As an example, the living actually had ten light bulbs in all, and we are now down to three. Also we are replacing all the bulbs with energy efficient ones as the old ones break. The goal of course being to have them all replaced as soon as possible.

As for computers, I usually rely on having three machines running at the same time for work. I usually access them from outside when I am not actually in the home office. Three machines may seem like a lot, but that figure used to be six, before I turned three of them into virtual machines that now share the same hardware. Also, one of the remaining three have been replaced by an energy saving LAN-disk instead of having a full tower running just for disk/data management.

Finally the new house has a natural gas-powered engine, called EcoWill that generates electricity and then recycles the heat exhausted during the electricity generation to heat household water. It then recycles the heat generated by the heated water to re-create electricity.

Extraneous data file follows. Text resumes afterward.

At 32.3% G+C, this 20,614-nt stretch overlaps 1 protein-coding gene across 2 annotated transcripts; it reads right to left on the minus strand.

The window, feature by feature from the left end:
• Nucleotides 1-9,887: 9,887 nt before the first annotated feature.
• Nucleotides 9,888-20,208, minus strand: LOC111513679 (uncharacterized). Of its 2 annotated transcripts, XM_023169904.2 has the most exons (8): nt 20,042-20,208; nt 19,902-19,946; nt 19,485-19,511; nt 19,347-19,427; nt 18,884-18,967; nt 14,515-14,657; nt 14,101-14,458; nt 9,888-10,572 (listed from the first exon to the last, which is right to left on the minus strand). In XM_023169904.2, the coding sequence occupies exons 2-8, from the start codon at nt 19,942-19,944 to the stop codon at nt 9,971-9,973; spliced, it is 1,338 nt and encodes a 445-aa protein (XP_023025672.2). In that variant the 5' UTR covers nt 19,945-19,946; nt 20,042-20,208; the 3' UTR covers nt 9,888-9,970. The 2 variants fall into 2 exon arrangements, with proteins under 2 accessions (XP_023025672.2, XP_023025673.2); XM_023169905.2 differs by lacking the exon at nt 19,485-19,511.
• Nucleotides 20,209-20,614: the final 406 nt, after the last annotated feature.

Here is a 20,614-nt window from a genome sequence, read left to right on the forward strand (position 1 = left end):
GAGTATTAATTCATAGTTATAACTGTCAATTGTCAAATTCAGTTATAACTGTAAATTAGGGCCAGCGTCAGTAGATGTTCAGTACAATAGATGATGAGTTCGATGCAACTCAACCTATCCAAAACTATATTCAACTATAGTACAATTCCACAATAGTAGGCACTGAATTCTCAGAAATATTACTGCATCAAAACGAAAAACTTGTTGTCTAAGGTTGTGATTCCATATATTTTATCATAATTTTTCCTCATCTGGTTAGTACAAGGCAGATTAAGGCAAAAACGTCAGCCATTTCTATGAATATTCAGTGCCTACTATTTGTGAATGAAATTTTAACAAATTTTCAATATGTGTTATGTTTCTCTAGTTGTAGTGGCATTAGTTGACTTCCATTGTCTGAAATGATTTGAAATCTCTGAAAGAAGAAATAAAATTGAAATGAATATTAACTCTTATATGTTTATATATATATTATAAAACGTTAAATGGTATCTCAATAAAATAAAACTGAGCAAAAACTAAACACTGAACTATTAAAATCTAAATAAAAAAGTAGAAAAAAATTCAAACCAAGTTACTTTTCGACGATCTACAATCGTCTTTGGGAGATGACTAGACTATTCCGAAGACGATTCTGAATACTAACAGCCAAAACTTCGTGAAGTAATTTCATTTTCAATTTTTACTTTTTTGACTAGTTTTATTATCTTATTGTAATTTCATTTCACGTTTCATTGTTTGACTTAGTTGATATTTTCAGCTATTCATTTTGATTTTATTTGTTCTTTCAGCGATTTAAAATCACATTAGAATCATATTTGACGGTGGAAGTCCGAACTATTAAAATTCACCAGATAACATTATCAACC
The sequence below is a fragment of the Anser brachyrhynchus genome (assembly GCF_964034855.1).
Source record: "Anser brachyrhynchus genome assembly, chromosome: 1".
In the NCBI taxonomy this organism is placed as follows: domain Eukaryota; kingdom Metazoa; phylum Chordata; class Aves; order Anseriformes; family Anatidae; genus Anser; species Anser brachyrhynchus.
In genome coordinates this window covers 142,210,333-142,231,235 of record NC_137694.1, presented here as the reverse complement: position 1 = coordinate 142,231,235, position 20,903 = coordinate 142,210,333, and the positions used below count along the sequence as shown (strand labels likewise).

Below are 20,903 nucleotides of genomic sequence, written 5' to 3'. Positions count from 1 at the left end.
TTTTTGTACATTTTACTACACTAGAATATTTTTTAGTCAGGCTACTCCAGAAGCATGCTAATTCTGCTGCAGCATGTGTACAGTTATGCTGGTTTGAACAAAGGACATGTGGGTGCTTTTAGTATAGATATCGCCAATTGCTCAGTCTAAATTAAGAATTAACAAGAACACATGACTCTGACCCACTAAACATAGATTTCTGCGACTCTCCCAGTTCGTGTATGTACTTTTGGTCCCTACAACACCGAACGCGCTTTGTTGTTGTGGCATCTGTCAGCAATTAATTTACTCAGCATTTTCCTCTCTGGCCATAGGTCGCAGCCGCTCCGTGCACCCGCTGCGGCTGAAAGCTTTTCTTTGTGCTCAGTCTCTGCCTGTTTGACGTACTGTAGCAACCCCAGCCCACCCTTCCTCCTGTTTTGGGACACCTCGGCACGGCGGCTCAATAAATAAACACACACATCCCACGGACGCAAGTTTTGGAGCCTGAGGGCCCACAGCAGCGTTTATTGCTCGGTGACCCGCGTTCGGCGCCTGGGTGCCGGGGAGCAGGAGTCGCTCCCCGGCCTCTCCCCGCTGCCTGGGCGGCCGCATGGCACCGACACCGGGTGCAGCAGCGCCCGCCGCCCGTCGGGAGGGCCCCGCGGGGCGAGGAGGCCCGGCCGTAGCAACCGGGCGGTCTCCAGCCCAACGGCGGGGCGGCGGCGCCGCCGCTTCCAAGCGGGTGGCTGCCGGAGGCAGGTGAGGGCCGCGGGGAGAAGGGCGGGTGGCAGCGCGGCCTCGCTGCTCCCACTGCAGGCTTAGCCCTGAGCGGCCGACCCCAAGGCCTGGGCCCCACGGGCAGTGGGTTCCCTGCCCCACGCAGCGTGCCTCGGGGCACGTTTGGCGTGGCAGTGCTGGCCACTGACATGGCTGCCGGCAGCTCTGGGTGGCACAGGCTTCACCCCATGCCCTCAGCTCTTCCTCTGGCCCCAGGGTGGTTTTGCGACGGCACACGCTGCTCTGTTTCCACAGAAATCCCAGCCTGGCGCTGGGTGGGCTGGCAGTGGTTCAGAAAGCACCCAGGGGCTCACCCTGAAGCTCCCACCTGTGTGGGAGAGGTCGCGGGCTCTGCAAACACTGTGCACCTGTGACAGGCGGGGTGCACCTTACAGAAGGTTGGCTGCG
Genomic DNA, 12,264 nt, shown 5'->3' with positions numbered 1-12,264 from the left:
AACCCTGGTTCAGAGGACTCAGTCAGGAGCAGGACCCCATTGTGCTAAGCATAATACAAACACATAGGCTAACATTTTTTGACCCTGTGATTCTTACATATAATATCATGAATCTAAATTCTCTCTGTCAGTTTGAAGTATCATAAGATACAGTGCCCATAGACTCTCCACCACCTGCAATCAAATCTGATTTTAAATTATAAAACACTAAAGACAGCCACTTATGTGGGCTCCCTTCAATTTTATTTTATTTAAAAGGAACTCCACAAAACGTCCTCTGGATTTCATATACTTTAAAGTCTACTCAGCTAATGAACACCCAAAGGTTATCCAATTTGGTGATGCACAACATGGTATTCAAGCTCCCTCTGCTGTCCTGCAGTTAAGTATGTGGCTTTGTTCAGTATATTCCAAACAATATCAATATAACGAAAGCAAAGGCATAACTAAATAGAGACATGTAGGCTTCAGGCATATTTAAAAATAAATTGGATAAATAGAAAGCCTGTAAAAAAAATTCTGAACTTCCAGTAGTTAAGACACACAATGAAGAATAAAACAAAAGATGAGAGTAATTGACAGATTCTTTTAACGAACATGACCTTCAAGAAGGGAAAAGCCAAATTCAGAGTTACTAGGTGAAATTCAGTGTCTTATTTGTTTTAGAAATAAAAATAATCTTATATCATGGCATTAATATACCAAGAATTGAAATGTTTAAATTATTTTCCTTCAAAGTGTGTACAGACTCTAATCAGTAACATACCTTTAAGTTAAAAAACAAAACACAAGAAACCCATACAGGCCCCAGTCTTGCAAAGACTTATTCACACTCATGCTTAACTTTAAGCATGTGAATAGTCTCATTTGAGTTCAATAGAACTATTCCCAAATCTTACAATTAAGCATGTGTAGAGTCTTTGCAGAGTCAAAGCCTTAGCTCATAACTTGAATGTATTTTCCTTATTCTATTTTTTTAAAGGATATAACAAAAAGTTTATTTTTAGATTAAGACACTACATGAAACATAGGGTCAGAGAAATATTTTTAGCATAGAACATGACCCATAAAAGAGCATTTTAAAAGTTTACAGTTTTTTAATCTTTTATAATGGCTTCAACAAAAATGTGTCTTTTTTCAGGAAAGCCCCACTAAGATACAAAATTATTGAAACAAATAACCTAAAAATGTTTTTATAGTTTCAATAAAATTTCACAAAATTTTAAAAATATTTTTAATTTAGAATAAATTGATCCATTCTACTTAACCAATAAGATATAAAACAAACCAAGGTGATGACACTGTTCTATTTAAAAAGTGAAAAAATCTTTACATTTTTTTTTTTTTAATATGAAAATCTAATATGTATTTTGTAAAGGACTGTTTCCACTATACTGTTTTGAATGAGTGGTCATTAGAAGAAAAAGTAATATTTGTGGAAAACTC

[…]ECOWILL use the heat exhausted during electricity generation to heat household water. While able to supply 40 to 50% of the electricity for an average family of four, they can provide sufficient quantities of hot water. High power-generation efficiency and heat efficiency mean both systems are able to cut the amount of electricity required for heating water by 20%, contributing to reduced carbon dioxide emissions.

This one is a real gem. It is fully automated and works by analyzing the energy consumption of the house to build a schedule of peak hours and low consumption periods. It also gives suggestions on how to re-arrange everyday activities to make your everyday life more energy efficient. Best of all, it can be extended with a solar panel setup, which brings us to the next step in our Get-Off-The-Grid plan…

S. and I have been talking about investing in a solar panel setup, but it all comes down to the initial investment. Hopefully though we’ll be able to raise the money sometime in the near future and take another step towards a more energy efficient life…

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5 Responses to "Energy consumption…"

Ello, great to hear you’ve squeezed some eco thinking into your Tokyo lifestyle! Some quick comments:

– What bulbs are you changing to? Consumer market LED:s have recently developed into feasible alternatives, both in terms of producing a decent white light and also coming in models that fit ordinary sockets. LED:s are immensely more efficient compared to flourescents.